Dept. of Natural Resources, MSD Project Clear to Reduce Excess Nutrients in Waterways

The Missouri Department of Natural Resources (MDNR) and MSD Project Clear (MSDPC) today announced an initiative to decrease levels of excess nutrients into local waterways by two-thirds. This plan is part of a broader, statewide effort to reduce Missouri’s contribution to the dead zone in the Gulf of Mexico by 45% by 2035, following today’s approval by the Missouri Clean Water Commission at its meeting in St. Louis.

Under the new plan, MSDPC will reduce phosphorus—a non-toxic mineral that can promote excess growth of algae in certain conditions—through new treatment technology at the Bissell Point, Lemay, and Grand Glaize wastewater treatment facilities. Farms and other wastewater treatment facilities across the state will be making their own contributions to this effort.

“Missouri is one of 12 states working alongside federal, tribal, and university partners to address contributions to the Gulf dead zone using targeted federal funding and broad adoption of best management practices,” said Ashley McCarty, Chair of the Missouri Clean Water Commission. “MSD Project Clear’s efforts in the St. Louis region will be a major part of the statewide Nutrient Reduction Strategy.”

This approach aims to not only create environmental benefits at the lowest possible cost to customers.  MSDPC noted that the environmental benefits of this initiative will be felt downstream in the Gulf, and locally, with significant improvements expected in the water quality of the lower Meramec River.

“We are stewards of our local waterways, and steps like this pave the path toward a more sustainable and vibrant future for our rivers and the Gulf. Our approach not only advances our environmental goals but also saves our customers as much as 90% over the cost of alternatives,” said Jay Hoskins, MSDPC Director of Environmental Compliance. “There are many approaches to this problem, and we appreciate the Commission and the Department of Natural Resources for empowering utilities across the state to select the most effective and cost-efficient methods.”

MDNR has encouraged the state’s diverse approach to this problem. “By bringing together adaptive approaches, we can unlock local creativity, improve local water quality, and reduce statewide excess nutrient pollution that ends up in the Mississippi River and Gulf of Mexico,” said John Hoke, Director of the Water Protection Program, MDNR. “This plan is a testament to the power of local action in driving global environmental improvement.”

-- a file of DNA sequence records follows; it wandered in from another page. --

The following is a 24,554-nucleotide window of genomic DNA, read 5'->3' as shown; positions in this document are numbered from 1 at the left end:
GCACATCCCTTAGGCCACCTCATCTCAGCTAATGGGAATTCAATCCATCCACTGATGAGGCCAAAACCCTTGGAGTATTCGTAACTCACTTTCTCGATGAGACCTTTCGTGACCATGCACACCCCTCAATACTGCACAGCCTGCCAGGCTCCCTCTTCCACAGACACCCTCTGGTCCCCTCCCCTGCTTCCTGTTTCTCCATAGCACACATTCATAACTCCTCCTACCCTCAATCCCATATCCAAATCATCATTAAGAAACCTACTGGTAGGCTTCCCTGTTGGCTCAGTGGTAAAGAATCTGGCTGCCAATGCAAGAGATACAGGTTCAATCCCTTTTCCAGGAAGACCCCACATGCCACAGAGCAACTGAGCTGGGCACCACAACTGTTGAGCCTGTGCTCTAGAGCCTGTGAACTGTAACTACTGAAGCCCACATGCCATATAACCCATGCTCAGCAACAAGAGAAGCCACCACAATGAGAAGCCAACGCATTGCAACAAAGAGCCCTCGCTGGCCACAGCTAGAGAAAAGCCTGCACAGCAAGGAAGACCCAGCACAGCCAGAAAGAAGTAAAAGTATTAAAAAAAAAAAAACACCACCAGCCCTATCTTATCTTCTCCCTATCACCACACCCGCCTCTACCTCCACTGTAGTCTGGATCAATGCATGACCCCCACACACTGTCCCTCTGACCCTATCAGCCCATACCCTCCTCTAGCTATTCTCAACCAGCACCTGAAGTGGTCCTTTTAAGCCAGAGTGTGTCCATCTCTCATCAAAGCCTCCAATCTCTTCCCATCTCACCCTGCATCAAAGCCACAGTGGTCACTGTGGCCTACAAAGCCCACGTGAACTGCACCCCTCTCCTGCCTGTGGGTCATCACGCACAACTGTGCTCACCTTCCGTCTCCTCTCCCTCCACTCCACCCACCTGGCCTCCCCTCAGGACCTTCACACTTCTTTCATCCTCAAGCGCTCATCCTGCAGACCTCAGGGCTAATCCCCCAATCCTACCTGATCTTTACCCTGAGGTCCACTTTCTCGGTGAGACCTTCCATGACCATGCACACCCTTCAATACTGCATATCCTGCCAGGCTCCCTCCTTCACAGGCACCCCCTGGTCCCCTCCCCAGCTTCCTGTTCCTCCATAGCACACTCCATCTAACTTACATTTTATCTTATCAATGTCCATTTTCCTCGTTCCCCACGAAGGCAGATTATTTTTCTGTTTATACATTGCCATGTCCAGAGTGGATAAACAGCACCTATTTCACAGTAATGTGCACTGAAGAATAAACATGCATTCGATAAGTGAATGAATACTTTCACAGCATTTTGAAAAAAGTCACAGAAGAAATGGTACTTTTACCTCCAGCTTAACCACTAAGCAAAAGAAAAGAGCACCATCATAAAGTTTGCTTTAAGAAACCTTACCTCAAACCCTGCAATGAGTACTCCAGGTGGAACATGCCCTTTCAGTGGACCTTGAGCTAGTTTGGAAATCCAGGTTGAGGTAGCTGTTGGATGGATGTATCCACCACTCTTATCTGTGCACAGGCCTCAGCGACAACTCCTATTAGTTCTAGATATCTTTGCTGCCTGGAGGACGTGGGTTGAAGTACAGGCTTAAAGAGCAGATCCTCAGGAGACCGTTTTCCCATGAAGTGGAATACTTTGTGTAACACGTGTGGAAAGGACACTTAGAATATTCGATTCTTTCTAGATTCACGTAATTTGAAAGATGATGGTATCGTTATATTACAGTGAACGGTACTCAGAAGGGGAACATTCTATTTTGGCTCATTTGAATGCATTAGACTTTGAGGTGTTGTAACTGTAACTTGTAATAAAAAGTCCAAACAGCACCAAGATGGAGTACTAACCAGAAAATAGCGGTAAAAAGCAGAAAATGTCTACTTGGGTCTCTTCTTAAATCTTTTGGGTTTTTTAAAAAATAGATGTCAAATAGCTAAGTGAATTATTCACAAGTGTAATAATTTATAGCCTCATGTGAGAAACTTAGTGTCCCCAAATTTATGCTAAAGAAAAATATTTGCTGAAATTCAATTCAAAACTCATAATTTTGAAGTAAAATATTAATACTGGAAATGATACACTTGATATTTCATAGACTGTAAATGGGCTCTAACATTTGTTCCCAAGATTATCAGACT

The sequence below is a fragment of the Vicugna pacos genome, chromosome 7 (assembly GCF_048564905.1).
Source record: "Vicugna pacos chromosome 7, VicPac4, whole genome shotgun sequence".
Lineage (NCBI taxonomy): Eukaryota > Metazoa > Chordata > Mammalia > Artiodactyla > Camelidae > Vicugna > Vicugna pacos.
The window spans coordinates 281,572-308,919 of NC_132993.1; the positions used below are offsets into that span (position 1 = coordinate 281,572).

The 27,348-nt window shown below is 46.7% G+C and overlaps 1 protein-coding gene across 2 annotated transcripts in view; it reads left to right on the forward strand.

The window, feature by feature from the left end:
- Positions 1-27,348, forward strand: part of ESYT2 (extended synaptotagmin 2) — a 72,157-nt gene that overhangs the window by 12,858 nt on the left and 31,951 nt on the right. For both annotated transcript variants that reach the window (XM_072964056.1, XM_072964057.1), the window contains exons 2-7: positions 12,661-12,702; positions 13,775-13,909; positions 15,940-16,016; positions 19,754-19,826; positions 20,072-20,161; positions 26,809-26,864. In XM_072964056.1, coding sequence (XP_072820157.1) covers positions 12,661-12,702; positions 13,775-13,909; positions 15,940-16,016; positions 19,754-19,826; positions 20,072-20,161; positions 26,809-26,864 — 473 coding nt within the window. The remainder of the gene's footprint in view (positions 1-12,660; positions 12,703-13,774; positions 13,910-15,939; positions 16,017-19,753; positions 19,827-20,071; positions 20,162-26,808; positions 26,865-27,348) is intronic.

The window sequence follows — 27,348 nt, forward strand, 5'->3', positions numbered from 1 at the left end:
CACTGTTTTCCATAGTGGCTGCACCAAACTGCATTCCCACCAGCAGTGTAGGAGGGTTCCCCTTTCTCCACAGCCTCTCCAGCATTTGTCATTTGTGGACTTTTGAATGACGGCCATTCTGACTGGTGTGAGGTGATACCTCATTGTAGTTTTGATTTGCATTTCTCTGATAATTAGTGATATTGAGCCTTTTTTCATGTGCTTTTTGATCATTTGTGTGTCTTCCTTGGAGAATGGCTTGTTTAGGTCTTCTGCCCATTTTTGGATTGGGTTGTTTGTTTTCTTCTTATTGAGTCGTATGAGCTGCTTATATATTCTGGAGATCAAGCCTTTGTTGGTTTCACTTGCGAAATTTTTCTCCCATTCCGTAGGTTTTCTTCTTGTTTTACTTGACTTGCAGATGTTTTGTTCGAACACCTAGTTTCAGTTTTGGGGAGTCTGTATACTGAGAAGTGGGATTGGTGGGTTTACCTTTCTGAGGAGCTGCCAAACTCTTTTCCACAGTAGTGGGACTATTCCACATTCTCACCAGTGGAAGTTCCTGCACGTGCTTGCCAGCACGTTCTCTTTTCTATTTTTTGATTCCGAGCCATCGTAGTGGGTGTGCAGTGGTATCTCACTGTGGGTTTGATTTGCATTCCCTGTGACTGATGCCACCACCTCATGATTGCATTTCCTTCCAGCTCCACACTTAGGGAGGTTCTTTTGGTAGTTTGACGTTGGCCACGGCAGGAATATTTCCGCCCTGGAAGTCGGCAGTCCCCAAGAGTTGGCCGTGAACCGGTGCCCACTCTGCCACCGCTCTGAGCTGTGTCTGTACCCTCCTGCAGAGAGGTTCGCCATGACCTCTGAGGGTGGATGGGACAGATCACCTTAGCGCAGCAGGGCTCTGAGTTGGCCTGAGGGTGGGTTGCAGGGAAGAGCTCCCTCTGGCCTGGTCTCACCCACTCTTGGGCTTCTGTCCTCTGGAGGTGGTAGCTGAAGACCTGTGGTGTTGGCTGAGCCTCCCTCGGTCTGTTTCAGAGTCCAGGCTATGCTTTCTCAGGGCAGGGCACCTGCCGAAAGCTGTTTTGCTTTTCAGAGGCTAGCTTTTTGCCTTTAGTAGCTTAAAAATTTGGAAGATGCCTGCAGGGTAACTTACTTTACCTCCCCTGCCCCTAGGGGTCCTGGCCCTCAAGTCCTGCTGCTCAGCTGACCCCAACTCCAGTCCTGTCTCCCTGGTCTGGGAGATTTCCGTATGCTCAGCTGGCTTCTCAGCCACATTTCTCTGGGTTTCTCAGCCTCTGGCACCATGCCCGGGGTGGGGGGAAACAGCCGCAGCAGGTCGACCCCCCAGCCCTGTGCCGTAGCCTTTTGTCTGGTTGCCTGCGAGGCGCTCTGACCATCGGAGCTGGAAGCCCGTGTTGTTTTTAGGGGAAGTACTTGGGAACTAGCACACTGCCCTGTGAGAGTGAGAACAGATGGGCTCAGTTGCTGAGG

About the Gulf of Mexico Dead Zone
The Gulf of Mexico dead zone is a large area where oxygen levels in the water are so low that most marine life cannot survive. It’s one of the largest dead zones in the world, and it occurs seasonally, mostly during the summer.

The Gulf dead zone is caused by nutrient pollution, primarily from human activities in the Mississippi River watershed. The excessive nutrients, including phosphorus, flow into the Gulf from the Mississippi River and stimulate an overgrowth of algae. When these algae die and decompose, the process consumes a significant amount of dissolved oxygen in the water.

As a result, the oxygen levels drop to a point where it can no longer support most marine life, leading to “dead zones.” The affected marine species either die or leave the area in search of more oxygenated waters, in this case, causing significant disruptions to the Gulf’s ecosystems.

About Missouri Department of Natural Resources
The Missouri Department of Natural Resources was created to help Missouri citizens thrive by balancing a healthy environment with a healthy economy. The department provides a range of services to help Missouri citizens, communities and businesses protect and improve the air, land and water resources that we all share. The department also provides opportunities to learn more about Missouri’s natural and cultural history at our state parks and historic sites.  Learn more at

About MSD Project Clear
MSD Project Clear (MSDPC) is two utilities in one–responsible for nearly 10,000 miles of public wastewater and stormwater sewer systems in the St. Louis region. MSDPC is investing billions of dollars over a generation to improve water quality and minimize wastewater and stormwater issues by monitoring regulatory compliance, planning, designing, and building community rainscaping, system improvements, and an ambitious program of maintenance and repair.

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